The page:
For This UNCG Father-Daughter Nursing Duo, Caring Runs In The Family
Grit. Stamina. A sense of humor. The ability to control your emotions. These are family characteristics shared by Les and Sara Nichols, a father/daughter team currently in the Bachelor of Science in Nursing (BSN) program at UNC Greensboro. They also happen to be traits that help Les and Sara outside of school, where they serve together in the emergency unit at High Point Medical Center. Here, the Nicholses apply what they have learned in the classroom.
As with many in the health care field, Sara and Les are currently on the front lines of the fight against COVID-19. Their workload at the hospital has increased, and some of their simulation labs have been temporarily delayed during UNCG’s transition to online and social distancing. But the Nicholses have faced obstacles before, and just as in the past, they are confident their determination will see them through. They are well-prepared, and they are together.
Les and Sara have always had each other’s backs—on the hospital floor as well as in the classroom, at clinicals and during marathon study sessions. But similarities aside, each of them brings their own distinctive experiences and skill sets. Les has many years’ experience in various fields, and he can also draw on the experience of being a parent. Sara has a fresh perspective and right-brain sensibilities. “I know his strengths and weaknesses, and he knows mine,” says Sara. “We can help each other out.”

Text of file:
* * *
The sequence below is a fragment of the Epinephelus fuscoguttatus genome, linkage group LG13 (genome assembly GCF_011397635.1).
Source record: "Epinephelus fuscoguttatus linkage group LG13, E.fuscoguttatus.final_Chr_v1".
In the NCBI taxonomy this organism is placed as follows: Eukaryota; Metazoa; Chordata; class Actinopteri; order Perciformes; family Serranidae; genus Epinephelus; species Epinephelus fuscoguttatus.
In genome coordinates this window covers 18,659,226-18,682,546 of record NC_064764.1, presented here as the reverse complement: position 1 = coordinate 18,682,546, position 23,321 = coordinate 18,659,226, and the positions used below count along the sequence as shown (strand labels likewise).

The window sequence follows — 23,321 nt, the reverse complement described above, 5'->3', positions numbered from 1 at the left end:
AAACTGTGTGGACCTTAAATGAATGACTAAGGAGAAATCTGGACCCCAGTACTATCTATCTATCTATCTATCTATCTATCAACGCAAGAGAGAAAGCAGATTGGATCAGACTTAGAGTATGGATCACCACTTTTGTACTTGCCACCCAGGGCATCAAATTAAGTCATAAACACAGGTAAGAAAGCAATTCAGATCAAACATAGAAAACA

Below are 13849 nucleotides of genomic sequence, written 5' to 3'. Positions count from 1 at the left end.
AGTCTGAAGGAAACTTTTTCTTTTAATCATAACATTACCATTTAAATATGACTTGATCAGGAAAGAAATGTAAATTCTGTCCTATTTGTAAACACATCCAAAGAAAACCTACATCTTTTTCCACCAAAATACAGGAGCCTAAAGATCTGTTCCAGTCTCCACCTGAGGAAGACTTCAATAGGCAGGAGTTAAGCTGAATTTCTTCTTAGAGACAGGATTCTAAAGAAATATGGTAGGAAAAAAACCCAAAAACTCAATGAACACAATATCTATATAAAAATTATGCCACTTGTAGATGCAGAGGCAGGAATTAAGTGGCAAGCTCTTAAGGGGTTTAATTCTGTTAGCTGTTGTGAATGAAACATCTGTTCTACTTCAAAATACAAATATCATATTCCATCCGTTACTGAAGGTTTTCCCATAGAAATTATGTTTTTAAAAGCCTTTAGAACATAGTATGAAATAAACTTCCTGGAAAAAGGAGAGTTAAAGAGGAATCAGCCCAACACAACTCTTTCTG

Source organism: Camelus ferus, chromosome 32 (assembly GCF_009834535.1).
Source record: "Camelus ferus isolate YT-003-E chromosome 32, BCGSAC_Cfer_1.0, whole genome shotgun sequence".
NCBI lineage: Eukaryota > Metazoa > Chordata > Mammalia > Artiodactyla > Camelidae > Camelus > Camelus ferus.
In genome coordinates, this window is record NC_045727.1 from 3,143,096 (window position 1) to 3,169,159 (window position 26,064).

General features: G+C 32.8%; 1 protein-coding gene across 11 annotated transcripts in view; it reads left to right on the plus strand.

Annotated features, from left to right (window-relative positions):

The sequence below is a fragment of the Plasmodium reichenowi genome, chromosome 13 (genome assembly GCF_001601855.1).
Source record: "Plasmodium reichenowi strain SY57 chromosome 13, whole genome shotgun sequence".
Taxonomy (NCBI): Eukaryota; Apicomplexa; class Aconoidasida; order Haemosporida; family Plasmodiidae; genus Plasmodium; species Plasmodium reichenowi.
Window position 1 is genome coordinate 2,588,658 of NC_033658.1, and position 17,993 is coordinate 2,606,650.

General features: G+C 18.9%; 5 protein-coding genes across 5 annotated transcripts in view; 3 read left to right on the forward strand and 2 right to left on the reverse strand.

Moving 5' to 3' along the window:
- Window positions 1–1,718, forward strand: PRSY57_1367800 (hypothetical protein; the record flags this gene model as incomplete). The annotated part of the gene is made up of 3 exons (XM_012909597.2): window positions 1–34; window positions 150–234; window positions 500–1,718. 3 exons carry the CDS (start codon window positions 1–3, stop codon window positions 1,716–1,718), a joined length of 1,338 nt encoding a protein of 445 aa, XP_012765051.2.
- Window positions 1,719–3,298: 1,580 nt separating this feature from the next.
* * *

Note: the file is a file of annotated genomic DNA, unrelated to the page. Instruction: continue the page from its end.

Les didn’t always know he’d be a nurse. He spent four years in commercial photography before spending time as an electrician and construction project manager. But losing a close friend to ALS in 2006 changed his life. Having served as his friend’s personal caretaker during those final months, Les realized he was built for a career in health care. And today, he’s one year away from graduating with a BSN.
Sara, meanwhile, knew early on that she wanted to be a nurse. She took advanced career preparation courses in high school that were geared toward health care and went straight into the BSN program at UNCG. She will graduate this May.